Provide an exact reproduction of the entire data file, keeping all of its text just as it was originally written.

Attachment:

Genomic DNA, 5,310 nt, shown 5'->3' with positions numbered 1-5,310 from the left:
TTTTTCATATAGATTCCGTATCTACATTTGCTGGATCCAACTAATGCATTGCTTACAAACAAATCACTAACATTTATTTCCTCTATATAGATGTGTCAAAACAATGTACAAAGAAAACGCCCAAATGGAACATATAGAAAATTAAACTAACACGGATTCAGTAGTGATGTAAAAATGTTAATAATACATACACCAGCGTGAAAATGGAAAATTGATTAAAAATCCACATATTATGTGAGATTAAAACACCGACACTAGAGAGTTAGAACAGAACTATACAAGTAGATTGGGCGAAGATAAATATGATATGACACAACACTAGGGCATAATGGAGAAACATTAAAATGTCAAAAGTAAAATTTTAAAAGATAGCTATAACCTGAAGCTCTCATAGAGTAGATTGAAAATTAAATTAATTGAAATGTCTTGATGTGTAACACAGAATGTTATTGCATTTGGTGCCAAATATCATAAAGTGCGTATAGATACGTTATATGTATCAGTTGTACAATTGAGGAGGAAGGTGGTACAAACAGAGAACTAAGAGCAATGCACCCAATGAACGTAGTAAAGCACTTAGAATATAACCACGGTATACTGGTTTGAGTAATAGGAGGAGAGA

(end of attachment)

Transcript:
Genomic DNA, 5,310 nt, shown 5'->3' with positions numbered 1-5,310 from the left:
TTTTTCATATAGATTCCGTATCTACATTTGCTGGATCCAACTAATGCATTGCTTACAAACAAATCACTAACATTTATTTCCTCTATATAGATGTGTCAAAACAATGTACAAAGAAAACGCCCAAATGGAACATATAGAAAATTAAACTAACACGGATTCAGTAGTGATGTAAAAATGTTAATAATACATACACCAGCGTGAAAATGGAAAATTGATTAAAAATCCACATATTATGTGAGATTAAAACACCGACACTAGAGAGTTAGAACAGAACTATACAAGTAGATTGGGCGAAGATAAATATGATATGACACAACACTAGGGCATAATGGAGAAACATTAAAATGTCAAAAGTAAAATTTTAAAAGATAGCTATAACCTGAAGCTCTCATAGAGTAGATTGAAAATTAAATTAATTGAAATGTCTTGATGTGTAACACAGAATGTTATTGCATTTGGTGCCAAATATCATAAAGTGCGTATAGATACGTTATATGTATCAGTTGTACAATTGAGGAGGAAGGTGGTACAAACAGAGAACTAAGAGCAATGCACCCAATGAACGTAGTAAAGCACTTAGAATATAACCACGGTATACTGGTTTGAGTAATAGGAGGAGAGA